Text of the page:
Long gone are the days when discussions about customs and foreign trade in Mexico was always in reference to opening borders and policies to promote the development of local industries in a global economy. Today we find that the focus is more on new topics concerning security of the supply chain and compliance with customs regulations, as the key elements that determine the success of a business.

During the last year, one of the most relevant topics has been the new regulations issued by the Ministry of Economy to implement export controls, in accordance with the Mexican government’s international commitments on non-proliferation of conventional arms and weapons of mass destruction and their delivery systems, and also restrictions on the transfer of dual-use goods, software and latest technologies within the framework of the Wassenaar Agreement. This is a significant challenge for business and customs facilitation in Mexico.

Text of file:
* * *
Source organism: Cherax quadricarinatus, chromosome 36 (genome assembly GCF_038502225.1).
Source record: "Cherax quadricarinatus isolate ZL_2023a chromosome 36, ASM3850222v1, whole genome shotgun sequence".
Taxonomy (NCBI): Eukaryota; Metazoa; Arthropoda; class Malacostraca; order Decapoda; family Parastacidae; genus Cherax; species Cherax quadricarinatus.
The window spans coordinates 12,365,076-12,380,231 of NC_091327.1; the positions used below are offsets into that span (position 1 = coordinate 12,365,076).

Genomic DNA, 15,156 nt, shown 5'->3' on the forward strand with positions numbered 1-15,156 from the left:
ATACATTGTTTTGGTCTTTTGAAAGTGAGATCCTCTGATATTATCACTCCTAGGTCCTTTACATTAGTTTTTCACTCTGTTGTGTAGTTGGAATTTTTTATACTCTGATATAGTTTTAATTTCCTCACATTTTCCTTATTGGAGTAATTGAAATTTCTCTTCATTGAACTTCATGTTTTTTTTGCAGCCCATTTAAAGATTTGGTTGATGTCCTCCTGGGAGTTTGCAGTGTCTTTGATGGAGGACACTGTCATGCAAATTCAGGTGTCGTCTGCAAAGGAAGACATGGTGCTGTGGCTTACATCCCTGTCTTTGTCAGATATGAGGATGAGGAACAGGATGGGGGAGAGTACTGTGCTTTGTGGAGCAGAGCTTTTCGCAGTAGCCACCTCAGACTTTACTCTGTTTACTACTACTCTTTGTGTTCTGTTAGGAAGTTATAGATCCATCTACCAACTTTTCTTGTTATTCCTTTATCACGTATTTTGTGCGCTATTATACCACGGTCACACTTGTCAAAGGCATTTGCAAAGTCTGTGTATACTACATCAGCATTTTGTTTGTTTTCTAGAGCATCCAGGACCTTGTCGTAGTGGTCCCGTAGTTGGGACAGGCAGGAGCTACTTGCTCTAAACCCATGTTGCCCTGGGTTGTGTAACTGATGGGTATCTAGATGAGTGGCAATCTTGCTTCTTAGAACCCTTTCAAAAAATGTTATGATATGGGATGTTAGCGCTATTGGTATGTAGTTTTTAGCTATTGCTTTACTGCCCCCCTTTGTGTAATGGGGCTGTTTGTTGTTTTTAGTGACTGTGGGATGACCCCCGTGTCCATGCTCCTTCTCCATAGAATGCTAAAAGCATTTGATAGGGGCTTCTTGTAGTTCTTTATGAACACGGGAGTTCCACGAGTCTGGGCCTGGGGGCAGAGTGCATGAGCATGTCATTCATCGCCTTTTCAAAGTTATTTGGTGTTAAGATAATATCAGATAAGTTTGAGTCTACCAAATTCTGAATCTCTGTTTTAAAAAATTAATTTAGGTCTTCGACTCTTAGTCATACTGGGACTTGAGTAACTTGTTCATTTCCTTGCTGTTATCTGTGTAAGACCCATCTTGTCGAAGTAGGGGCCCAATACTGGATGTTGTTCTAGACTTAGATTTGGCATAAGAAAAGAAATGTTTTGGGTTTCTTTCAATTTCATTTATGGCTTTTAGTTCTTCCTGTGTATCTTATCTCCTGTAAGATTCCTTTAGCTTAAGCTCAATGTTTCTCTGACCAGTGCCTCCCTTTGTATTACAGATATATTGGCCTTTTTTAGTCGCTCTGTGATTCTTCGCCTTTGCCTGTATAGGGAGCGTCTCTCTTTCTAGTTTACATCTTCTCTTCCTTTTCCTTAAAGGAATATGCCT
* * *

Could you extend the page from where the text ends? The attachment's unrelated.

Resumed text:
The impact of these new rules extends to the production and export operations of a large number of industrial sectors, the most significant being those engaged in electronics, telecommunications, computer hardware and software, chemicals, aerospace, automotive and auto parts sectors, as well as, of course, those focused on the manufacturing and export of weapons and military equipment.

While these regulations require companies to strengthen compliance with export regulations, they also bring an opportunity for new markets within the country, opening the door to new investments and business that before the admission of Mexico into the Wassenaar Agreement were almost impossible to consider by multinationals that are subject to export controls in their home jurisdictions.